Apple Inc. celebrated a huge milestone today as iTunes sold its 10 billionth song.
Let's put that in perspective.
That's approximately 32.8 songs per American, since there are just over 300 million of us now. There are only about 6.8 billion humans on Earth, so we've downloaded about 1.4 songs each. There have been about 240 million iPods sold (counting every model in the line), which works out to about 41.6 songs each.
How long would it take to listen to those songs?
Since the average American pop song is, according estimates, almost exactly four minutes long, that's 2,400,000,000,000 seconds of music. There are 31,556,926 seconds in a year, which means that, if you played every iTunes song ever sold back to back it would take 76,053 years to get to the end of the playlist.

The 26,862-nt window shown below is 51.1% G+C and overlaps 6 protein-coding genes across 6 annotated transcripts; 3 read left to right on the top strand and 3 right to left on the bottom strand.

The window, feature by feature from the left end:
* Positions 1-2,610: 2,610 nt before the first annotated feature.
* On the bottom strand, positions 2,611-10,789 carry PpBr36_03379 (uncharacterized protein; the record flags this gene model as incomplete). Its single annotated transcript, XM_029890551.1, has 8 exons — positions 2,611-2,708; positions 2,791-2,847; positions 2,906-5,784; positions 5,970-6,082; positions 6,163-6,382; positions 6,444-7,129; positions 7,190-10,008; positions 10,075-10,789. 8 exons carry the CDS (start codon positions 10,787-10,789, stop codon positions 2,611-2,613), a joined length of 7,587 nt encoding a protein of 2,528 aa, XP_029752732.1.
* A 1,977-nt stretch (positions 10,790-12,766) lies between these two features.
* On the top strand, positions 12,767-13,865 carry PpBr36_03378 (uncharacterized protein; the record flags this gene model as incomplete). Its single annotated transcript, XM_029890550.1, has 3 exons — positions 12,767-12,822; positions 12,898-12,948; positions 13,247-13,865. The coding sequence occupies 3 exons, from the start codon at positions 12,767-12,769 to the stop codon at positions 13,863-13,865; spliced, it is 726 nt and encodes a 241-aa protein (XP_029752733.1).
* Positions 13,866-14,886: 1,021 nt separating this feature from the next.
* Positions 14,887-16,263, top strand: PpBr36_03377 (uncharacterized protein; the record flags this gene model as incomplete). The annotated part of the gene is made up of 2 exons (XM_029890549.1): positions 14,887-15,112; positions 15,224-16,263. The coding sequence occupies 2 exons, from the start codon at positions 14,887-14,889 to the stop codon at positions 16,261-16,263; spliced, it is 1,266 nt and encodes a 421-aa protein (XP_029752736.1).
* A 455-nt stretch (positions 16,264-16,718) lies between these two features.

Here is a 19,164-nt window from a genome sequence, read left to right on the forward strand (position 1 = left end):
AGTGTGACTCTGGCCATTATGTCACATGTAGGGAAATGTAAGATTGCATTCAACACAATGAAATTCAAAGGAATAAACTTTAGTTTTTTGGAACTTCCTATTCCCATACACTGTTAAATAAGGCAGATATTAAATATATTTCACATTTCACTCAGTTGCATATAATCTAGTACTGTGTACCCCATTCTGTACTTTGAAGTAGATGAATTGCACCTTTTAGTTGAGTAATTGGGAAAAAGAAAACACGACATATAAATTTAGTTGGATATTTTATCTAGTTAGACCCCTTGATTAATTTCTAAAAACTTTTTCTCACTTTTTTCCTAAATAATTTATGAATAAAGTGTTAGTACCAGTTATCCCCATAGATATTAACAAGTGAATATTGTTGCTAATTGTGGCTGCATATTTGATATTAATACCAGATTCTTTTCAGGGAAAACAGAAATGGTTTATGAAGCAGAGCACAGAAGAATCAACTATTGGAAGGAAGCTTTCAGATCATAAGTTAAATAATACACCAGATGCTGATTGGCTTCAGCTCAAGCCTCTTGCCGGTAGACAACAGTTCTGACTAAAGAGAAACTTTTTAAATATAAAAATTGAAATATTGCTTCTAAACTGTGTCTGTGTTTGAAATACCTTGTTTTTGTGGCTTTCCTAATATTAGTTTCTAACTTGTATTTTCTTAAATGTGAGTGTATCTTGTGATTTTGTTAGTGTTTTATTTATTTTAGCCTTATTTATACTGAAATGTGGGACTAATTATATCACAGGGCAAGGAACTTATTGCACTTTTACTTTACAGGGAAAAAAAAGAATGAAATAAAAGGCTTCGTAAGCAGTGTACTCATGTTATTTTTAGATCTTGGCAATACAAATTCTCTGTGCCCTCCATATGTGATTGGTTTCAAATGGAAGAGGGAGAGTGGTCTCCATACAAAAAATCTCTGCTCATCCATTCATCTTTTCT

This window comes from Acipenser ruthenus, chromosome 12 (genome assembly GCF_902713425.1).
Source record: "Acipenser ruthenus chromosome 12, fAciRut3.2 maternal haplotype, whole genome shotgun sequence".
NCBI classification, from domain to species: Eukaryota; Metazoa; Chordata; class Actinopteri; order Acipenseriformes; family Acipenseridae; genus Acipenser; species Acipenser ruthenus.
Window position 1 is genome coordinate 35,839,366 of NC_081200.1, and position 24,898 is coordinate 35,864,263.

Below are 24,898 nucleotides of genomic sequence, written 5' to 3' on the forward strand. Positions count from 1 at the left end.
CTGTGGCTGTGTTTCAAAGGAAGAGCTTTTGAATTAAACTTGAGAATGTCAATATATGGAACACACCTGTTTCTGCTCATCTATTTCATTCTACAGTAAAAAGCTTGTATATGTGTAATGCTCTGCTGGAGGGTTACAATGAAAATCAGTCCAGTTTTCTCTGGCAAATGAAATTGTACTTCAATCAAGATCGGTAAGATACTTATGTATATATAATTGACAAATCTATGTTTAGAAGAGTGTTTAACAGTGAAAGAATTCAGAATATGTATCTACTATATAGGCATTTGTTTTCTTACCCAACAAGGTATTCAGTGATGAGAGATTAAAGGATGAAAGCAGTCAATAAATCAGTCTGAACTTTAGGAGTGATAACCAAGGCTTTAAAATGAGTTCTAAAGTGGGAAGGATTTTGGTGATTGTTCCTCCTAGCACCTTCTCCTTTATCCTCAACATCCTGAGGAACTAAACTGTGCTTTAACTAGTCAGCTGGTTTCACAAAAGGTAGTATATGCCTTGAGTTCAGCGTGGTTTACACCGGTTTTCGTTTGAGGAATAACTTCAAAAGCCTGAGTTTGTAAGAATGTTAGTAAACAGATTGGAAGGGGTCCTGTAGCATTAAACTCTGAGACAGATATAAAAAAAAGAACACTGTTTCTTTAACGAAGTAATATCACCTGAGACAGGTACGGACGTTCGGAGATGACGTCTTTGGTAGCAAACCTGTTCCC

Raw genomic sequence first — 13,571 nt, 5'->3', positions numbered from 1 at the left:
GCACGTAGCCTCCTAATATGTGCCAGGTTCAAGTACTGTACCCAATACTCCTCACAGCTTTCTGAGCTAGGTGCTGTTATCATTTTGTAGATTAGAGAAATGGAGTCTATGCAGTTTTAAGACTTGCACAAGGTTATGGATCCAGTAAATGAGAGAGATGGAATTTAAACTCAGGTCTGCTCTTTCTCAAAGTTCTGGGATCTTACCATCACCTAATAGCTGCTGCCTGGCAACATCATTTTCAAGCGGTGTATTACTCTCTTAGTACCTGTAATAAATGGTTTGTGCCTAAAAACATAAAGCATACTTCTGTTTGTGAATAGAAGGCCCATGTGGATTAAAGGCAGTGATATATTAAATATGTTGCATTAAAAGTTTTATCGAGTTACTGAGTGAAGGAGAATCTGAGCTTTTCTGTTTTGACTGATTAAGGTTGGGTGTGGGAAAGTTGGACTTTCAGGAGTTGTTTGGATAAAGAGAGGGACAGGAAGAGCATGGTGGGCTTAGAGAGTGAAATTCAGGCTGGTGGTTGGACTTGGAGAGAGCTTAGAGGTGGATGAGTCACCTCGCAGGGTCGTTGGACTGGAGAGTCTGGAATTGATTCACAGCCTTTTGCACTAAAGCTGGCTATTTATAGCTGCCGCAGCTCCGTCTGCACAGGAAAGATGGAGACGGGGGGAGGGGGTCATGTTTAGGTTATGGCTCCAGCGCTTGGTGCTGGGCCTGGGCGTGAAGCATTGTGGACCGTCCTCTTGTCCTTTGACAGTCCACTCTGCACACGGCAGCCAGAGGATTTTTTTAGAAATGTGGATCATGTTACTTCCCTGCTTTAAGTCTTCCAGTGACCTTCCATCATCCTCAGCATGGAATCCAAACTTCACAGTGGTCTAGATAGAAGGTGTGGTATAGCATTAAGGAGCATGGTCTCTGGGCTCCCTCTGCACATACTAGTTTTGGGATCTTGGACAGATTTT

That's a really long time. The ancestor scientists have called our "Y-chromosomal Adam" lived sometime around 75,000 years ago.
The Toba Catastrophe is supposed to have happened between 70,000 and 75,000 years ago, so, by rough estimates, if a member of the species Homo erectus had hit the little gray arrow button on that playlist in the year BCE 74,043 -- listening to ABBA when a super-volcanic eruption wiped out all but as few as 10,000 members of the species anyone reading this belongs to -- we'd be getting to ZZ Top's "Legs" around now.